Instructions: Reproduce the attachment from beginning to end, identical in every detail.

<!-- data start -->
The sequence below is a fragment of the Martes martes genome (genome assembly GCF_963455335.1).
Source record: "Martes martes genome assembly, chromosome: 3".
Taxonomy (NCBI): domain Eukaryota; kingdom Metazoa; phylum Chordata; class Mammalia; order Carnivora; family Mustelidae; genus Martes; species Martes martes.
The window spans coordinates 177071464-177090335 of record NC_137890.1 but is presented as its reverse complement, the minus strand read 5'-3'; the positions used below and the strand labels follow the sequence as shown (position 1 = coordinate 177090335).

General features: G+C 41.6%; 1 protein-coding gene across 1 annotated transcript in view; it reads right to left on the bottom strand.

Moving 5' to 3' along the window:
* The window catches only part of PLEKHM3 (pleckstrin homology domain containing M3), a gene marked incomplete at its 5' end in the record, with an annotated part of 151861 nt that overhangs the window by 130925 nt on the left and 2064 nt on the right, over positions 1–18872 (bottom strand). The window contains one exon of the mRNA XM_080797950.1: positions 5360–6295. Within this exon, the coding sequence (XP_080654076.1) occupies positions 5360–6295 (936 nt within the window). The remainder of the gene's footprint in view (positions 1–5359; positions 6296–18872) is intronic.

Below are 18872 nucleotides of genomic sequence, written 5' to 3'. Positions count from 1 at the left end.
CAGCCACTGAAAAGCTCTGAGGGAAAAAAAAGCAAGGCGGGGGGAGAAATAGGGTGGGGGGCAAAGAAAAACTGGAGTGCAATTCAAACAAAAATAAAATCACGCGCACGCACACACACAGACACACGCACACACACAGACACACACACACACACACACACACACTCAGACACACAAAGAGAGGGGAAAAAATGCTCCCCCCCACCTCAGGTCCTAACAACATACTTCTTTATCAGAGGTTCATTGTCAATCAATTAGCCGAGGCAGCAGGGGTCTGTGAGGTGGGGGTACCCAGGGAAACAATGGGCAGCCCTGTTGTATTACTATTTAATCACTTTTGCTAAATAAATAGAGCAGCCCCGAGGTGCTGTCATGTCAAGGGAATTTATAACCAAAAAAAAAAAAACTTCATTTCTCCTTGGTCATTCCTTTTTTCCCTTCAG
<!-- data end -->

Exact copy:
The sequence below is a fragment of the Martes martes genome (genome assembly GCF_963455335.1).
Source record: "Martes martes genome assembly, chromosome: 3".
Taxonomy (NCBI): domain Eukaryota; kingdom Metazoa; phylum Chordata; class Mammalia; order Carnivora; family Mustelidae; genus Martes; species Martes martes.
The window spans coordinates 177071464-177090335 of record NC_137890.1 but is presented as its reverse complement, the minus strand read 5'-3'; the positions used below and the strand labels follow the sequence as shown (position 1 = coordinate 177090335).

General features: G+C 41.6%; 1 protein-coding gene across 1 annotated transcript in view; it reads right to left on the bottom strand.

Moving 5' to 3' along the window:
* The window catches only part of PLEKHM3 (pleckstrin homology domain containing M3), a gene marked incomplete at its 5' end in the record, with an annotated part of 151861 nt that overhangs the window by 130925 nt on the left and 2064 nt on the right, over positions 1–18872 (bottom strand). The window contains one exon of the mRNA XM_080797950.1: positions 5360–6295. Within this exon, the coding sequence (XP_080654076.1) occupies positions 5360–6295 (936 nt within the window). The remainder of the gene's footprint in view (positions 1–5359; positions 6296–18872) is intronic.

Below are 18872 nucleotides of genomic sequence, written 5' to 3'. Positions count from 1 at the left end.
CAGCCACTGAAAAGCTCTGAGGGAAAAAAAAGCAAGGCGGGGGGAGAAATAGGGTGGGGGGCAAAGAAAAACTGGAGTGCAATTCAAACAAAAATAAAATCACGCGCACGCACACACACAGACACACGCACACACACAGACACACACACACACACACACACACACTCAGACACACAAAGAGAGGGGAAAAAATGCTCCCCCCCACCTCAGGTCCTAACAACATACTTCTTTATCAGAGGTTCATTGTCAATCAATTAGCCGAGGCAGCAGGGGTCTGTGAGGTGGGGGTACCCAGGGAAACAATGGGCAGCCCTGTTGTATTACTATTTAATCACTTTTGCTAAATAAATAGAGCAGCCCCGAGGTGCTGTCATGTCAAGGGAATTTATAACCAAAAAAAAAAAAACTTCATTTCTCCTTGGTCATTCCTTTTTTCCCTTCAG